On 04/08/2012 00:44, Mike Linksvayer wrote:
On Fri, Aug 3, 2012 at 3:38 PM, ??? <wiki-l...@phizz.demon.co.uk> wrote:
On 03/08/2012 16:24, Mike Linksvayer wrote:
On Fri, Aug 3, 2012 at 5:14 AM,  <wiki-l...@phizz.demon.co.uk>
The proposal was floated by Jimmy Wales on the 10th of december, 1
day after a Creative Commons Board meeting, on which he sits
alongside the mother-in-law of Sergy Brin (Google), and on which
sit other representatives of other internet mega-corporations that
derive profit from user uploaded contents much of which is pirated,
or who make money from advertising on pirate sites.

I don't know what "other representatives" you could be referring to.

You have two board members that are closely associated with or paid by
Google. One of which is a development manager for YouTube

I see, you mean https://creativecommons.org/board#glenn who moved on
to Twitter almost a year and a half ago. Someone will update that
listing appropriately.

When I'm on committees and such like we swap email addresses, and contact details, and what is astonishing those contact details don't all change simple because someone has moved on elsewhere.

I note that also on the board you have listed three members from the Berkman Center, and Google provides 10% of all the Corporate Funding of that organisation. Direct corporate donations to Creative Commons are I believe dominated by large companies whose interests are similarly aligned with Google.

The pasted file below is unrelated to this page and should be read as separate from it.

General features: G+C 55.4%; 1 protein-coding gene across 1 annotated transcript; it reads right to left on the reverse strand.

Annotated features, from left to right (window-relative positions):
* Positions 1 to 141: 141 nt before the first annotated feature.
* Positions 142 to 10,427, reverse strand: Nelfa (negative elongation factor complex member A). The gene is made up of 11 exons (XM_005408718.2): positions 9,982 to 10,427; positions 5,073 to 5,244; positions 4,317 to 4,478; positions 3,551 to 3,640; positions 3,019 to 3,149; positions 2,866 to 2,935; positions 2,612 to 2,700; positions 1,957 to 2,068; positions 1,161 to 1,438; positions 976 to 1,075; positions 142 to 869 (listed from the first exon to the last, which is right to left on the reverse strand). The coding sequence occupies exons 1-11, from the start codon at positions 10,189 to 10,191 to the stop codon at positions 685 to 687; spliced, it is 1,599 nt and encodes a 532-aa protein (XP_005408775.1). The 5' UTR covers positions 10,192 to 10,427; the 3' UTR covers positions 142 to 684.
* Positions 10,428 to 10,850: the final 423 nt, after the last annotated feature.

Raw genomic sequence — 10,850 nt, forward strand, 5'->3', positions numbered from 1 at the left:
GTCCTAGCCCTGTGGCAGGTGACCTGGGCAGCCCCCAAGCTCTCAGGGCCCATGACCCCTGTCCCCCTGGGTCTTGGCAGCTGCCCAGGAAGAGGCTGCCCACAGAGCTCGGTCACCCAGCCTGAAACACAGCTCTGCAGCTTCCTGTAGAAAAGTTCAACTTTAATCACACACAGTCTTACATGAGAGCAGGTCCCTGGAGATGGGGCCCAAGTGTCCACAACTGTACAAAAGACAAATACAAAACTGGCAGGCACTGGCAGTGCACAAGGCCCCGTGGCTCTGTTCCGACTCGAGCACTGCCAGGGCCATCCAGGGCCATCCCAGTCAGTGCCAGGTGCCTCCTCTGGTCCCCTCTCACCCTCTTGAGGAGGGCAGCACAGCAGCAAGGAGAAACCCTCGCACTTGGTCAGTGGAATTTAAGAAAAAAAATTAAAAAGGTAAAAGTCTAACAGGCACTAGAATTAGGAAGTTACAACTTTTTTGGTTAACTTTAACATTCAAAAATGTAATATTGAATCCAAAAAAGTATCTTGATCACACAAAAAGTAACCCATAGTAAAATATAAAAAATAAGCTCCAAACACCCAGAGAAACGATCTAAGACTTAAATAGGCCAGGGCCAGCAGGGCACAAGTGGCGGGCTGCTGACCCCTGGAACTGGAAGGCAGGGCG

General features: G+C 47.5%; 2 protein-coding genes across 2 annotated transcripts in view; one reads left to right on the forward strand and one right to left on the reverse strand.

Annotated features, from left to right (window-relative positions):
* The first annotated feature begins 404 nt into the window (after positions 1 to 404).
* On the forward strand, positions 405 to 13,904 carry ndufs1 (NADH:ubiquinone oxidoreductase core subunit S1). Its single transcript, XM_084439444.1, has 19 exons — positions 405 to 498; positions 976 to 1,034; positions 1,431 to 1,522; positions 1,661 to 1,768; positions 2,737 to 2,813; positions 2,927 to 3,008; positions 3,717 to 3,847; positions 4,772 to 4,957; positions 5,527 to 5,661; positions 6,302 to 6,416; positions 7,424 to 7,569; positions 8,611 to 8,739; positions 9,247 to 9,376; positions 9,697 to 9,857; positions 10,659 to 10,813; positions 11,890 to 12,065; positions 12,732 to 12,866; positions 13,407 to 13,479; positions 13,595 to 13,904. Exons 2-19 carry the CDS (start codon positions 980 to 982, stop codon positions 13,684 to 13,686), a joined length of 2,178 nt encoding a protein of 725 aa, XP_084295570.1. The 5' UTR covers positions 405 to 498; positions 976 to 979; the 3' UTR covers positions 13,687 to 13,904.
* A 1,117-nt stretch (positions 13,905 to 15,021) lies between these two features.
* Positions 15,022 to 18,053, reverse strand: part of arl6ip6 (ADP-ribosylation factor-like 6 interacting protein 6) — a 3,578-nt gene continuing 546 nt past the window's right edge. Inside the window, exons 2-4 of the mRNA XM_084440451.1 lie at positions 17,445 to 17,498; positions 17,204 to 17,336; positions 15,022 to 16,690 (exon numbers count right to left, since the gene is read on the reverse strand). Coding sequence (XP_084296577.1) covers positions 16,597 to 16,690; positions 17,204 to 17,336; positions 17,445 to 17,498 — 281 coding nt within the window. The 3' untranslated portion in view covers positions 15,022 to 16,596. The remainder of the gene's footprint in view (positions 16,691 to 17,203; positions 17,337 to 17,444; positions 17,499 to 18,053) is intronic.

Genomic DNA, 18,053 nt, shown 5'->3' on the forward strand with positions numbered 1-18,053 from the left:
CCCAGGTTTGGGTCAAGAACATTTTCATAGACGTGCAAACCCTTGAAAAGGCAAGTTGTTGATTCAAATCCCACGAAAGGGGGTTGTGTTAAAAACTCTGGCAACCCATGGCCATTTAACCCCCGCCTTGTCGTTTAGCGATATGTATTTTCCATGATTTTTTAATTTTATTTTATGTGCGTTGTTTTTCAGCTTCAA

The issue here isn't that there is some smoking gun of direct corruption where people are told to do the Emperor's bidding, but that the antecedence of a SOPA boycott on wikipedia came 1 day after a CC board meeting the members of whom are Google friendly.

For legitimate content creators and filesharers in the US, SOPA held no worries, for the mega corporations of the internet that derive a large part of their income from infringing content, SOPA could be seen as a problem. Both wikipedia and Creative Commons sided with the Fat Cat's against the interests of the small content creators. In the case of Wikipedia the justification for doing so was tenuous in the extreme.


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